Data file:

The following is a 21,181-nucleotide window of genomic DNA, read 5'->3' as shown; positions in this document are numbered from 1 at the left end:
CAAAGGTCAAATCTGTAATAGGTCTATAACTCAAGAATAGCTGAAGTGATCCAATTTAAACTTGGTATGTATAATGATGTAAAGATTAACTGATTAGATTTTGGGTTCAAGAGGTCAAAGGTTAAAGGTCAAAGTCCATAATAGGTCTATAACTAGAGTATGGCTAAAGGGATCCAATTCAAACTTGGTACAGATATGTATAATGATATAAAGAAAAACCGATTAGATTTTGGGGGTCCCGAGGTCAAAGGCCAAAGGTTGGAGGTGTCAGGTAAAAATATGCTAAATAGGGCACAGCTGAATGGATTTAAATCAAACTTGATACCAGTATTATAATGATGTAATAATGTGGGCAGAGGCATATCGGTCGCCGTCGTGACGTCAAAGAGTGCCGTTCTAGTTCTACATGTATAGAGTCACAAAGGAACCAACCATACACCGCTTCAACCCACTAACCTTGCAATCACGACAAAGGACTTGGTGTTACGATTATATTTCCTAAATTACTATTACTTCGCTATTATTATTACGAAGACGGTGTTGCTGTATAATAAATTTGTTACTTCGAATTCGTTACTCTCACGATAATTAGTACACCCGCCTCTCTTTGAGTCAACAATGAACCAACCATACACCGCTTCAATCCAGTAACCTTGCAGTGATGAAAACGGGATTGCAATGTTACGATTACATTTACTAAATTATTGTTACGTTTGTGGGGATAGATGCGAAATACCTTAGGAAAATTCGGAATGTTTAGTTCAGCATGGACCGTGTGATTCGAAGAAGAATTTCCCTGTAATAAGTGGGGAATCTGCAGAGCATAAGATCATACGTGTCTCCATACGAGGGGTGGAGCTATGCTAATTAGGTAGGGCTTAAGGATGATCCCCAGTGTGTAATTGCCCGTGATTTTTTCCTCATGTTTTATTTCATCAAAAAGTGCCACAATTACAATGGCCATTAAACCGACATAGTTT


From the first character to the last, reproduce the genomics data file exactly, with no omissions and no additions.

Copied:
The following is a 21,181-nucleotide window of genomic DNA, read 5'->3' as shown; positions in this document are numbered from 1 at the left end:
CAAAGGTCAAATCTGTAATAGGTCTATAACTCAAGAATAGCTGAAGTGATCCAATTTAAACTTGGTATGTATAATGATGTAAAGATTAACTGATTAGATTTTGGGTTCAAGAGGTCAAAGGTTAAAGGTCAAAGTCCATAATAGGTCTATAACTAGAGTATGGCTAAAGGGATCCAATTCAAACTTGGTACAGATATGTATAATGATATAAAGAAAAACCGATTAGATTTTGGGGGTCCCGAGGTCAAAGGCCAAAGGTTGGAGGTGTCAGGTAAAAATATGCTAAATAGGGCACAGCTGAATGGATTTAAATCAAACTTGATACCAGTATTATAATGATGTAATAATGTGGGCAGAGGCATATCGGTCGCCGTCGTGACGTCAAAGAGTGCCGTTCTAGTTCTACATGTATAGAGTCACAAAGGAACCAACCATACACCGCTTCAACCCACTAACCTTGCAATCACGACAAAGGACTTGGTGTTACGATTATATTTCCTAAATTACTATTACTTCGCTATTATTATTACGAAGACGGTGTTGCTGTATAATAAATTTGTTACTTCGAATTCGTTACTCTCACGATAATTAGTACACCCGCCTCTCTTTGAGTCAACAATGAACCAACCATACACCGCTTCAATCCAGTAACCTTGCAGTGATGAAAACGGGATTGCAATGTTACGATTACATTTACTAAATTATTGTTACGTTTGTGGGGATAGATGCGAAATACCTTAGGAAAATTCGGAATGTTTAGTTCAGCATGGACCGTGTGATTCGAAGAAGAATTTCCCTGTAATAAGTGGGGAATCTGCAGAGCATAAGATCATACGTGTCTCCATACGAGGGGTGGAGCTATGCTAATTAGGTAGGGCTTAAGGATGATCCCCAGTGTGTAATTGCCCGTGATTTTTTCCTCATGTTTTATTTCATCAAAAAGTGCCACAATTACAATGGCCATTAAACCGACATAGTTT